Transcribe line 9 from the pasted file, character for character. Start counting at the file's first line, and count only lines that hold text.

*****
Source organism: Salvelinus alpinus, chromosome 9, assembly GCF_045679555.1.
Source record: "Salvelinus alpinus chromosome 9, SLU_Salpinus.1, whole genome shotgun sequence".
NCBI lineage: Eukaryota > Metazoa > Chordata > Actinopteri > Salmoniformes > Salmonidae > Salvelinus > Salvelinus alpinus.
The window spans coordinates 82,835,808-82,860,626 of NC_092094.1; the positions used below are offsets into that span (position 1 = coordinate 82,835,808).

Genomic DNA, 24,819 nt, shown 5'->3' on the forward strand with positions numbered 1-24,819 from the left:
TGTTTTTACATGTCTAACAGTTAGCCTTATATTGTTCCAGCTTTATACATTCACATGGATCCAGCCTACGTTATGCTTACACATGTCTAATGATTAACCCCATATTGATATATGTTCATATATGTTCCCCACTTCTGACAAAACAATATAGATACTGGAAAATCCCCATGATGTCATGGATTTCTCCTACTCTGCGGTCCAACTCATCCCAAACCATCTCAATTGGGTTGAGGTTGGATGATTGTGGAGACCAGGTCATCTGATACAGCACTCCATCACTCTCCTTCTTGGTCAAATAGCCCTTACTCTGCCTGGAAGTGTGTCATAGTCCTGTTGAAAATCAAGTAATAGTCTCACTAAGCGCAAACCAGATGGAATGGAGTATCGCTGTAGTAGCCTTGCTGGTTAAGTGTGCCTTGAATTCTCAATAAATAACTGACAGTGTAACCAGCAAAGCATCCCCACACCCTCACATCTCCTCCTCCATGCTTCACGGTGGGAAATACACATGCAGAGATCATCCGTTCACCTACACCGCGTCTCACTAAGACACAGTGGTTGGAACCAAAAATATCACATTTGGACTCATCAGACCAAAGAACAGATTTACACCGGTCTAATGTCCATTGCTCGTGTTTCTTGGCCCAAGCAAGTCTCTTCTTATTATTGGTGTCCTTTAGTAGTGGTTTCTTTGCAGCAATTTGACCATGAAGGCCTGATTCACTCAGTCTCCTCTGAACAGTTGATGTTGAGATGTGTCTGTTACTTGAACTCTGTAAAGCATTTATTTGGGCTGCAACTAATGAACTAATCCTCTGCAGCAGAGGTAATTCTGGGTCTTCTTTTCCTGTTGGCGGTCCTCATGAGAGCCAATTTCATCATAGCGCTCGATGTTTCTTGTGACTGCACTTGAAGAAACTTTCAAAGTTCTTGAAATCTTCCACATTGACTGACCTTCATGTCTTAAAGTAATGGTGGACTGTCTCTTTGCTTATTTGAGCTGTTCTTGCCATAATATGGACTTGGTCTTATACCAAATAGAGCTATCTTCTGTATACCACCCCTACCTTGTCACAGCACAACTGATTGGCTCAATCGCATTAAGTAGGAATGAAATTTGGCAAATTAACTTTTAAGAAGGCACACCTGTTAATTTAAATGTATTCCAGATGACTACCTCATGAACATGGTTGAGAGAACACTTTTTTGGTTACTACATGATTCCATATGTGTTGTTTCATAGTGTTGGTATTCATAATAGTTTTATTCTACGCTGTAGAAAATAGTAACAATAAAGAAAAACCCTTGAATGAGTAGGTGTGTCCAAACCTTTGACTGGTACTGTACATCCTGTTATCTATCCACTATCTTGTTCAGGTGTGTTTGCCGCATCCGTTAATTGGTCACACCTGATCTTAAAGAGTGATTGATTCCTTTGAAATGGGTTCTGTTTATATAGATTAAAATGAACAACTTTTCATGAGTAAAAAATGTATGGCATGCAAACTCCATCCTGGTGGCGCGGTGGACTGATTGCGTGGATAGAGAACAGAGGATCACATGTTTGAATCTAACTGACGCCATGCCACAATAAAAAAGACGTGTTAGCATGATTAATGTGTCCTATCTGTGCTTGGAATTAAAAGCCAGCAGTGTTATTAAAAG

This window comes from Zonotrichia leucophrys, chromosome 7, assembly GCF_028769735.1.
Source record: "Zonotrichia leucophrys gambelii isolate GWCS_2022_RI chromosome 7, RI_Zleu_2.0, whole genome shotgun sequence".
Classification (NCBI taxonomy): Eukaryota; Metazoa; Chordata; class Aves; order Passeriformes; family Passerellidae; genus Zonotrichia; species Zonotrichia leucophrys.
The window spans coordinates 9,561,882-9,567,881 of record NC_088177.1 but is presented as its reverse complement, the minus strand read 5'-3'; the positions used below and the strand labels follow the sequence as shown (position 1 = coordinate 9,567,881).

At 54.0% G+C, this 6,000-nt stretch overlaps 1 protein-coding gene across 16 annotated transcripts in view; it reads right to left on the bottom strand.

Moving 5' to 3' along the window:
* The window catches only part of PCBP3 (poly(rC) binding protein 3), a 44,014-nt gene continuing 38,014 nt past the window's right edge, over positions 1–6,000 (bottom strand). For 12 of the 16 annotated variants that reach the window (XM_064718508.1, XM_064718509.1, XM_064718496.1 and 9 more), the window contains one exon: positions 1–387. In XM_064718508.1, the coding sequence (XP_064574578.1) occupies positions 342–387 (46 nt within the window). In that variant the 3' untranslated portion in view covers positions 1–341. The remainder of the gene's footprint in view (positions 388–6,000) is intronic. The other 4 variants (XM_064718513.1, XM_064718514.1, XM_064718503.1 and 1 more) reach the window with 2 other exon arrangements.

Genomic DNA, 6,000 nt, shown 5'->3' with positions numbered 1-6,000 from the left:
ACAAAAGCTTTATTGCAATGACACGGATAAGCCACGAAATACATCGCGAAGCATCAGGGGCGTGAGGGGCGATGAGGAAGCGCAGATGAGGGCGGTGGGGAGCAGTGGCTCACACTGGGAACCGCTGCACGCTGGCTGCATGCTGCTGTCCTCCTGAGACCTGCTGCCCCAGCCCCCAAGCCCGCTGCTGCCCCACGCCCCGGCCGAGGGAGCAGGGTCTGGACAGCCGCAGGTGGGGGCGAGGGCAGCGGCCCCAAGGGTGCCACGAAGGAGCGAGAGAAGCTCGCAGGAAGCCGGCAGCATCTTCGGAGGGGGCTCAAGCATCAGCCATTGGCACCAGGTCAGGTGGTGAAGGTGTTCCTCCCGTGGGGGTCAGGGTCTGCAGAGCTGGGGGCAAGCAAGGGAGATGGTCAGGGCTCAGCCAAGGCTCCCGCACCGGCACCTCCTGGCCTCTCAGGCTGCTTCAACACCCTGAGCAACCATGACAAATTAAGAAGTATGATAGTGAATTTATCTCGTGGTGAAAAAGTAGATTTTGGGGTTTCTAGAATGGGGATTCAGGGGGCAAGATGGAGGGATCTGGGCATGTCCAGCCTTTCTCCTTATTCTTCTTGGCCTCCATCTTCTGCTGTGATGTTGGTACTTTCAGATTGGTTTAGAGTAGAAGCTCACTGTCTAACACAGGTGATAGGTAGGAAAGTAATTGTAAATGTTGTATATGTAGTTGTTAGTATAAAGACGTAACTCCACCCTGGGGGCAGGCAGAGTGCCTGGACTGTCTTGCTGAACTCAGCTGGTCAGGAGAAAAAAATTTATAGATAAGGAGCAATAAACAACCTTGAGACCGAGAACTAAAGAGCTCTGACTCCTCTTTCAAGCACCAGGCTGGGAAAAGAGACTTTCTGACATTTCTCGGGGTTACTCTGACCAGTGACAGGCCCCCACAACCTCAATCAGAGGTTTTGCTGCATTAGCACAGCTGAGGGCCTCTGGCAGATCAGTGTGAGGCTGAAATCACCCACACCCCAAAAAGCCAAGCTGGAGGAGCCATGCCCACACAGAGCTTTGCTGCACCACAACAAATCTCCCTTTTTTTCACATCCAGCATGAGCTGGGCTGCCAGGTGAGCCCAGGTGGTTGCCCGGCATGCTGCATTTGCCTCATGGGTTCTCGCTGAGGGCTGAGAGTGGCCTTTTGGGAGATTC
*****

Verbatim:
Classification (NCBI taxonomy): Eukaryota; Metazoa; Chordata; class Aves; order Passeriformes; family Passerellidae; genus Zonotrichia; species Zonotrichia leucophrys.